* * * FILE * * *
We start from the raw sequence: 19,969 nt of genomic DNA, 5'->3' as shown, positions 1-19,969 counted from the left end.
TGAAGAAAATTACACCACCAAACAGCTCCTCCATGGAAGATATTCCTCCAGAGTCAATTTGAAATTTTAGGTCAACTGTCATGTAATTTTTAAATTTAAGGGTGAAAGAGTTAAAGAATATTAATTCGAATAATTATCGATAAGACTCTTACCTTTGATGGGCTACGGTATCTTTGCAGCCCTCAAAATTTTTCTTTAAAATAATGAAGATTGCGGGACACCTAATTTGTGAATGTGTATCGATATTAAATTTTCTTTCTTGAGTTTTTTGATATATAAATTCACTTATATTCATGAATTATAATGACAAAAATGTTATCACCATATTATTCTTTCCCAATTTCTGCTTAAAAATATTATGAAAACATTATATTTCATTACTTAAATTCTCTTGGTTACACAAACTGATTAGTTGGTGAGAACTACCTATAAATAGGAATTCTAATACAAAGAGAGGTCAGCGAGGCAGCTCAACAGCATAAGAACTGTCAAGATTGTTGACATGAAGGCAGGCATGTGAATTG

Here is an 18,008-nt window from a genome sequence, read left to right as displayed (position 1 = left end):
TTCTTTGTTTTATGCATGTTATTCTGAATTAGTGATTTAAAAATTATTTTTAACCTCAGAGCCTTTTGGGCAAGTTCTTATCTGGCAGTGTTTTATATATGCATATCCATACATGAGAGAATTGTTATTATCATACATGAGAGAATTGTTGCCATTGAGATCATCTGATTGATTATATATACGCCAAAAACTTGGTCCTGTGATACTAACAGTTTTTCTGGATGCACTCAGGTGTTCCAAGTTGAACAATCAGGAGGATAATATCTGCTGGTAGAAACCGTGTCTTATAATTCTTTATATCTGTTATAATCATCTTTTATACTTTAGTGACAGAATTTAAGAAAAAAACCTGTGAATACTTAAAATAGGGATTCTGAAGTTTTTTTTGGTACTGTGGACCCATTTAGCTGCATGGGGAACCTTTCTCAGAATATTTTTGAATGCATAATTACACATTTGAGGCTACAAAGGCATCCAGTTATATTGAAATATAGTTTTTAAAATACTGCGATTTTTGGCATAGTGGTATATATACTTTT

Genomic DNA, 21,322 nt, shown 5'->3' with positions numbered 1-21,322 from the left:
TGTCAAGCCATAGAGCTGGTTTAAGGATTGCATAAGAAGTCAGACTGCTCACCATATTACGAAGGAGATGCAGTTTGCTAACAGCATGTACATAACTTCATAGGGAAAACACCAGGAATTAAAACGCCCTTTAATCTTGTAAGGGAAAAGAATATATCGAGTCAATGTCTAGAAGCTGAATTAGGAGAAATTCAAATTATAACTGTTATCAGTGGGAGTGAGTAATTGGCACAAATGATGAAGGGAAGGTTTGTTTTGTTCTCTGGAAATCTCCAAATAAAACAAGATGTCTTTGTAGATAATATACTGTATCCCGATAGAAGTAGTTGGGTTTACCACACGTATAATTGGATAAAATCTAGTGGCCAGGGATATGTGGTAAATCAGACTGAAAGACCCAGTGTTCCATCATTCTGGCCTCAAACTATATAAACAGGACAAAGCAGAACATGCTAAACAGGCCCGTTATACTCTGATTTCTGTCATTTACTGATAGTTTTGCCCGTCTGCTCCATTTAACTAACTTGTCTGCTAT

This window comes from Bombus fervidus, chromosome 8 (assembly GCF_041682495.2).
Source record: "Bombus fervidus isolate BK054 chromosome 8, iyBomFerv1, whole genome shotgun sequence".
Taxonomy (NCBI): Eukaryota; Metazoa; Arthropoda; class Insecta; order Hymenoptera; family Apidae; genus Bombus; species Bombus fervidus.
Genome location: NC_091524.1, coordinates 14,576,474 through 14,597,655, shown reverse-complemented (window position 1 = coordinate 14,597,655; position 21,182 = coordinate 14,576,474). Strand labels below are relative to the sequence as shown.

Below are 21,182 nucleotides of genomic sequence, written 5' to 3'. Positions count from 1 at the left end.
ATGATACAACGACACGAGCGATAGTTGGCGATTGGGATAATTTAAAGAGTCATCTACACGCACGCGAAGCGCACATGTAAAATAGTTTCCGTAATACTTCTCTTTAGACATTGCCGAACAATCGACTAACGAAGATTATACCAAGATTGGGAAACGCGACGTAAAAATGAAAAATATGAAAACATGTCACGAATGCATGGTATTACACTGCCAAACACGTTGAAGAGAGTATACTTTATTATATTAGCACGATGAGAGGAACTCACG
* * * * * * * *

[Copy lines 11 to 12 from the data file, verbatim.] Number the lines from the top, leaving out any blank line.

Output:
Below are 21,182 nucleotides of genomic sequence, written 5' to 3'. Positions count from 1 at the left end.
ATGATACAACGACACGAGCGATAGTTGGCGATTGGGATAATTTAAAGAGTCATCTACACGCACGCGAAGCGCACATGTAAAATAGTTTCCGTAATACTTCTCTTTAGACATTGCCGAACAATCGACTAACGAAGATTATACCAAGATTGGGAAACGCGACGTAAAAATGAAAAATATGAAAACATGTCACGAATGCATGGTATTACACTGCCAAACACGTTGAAGAGAGTATACTTTATTATATTAGCACGATGAGAGGAACTCACG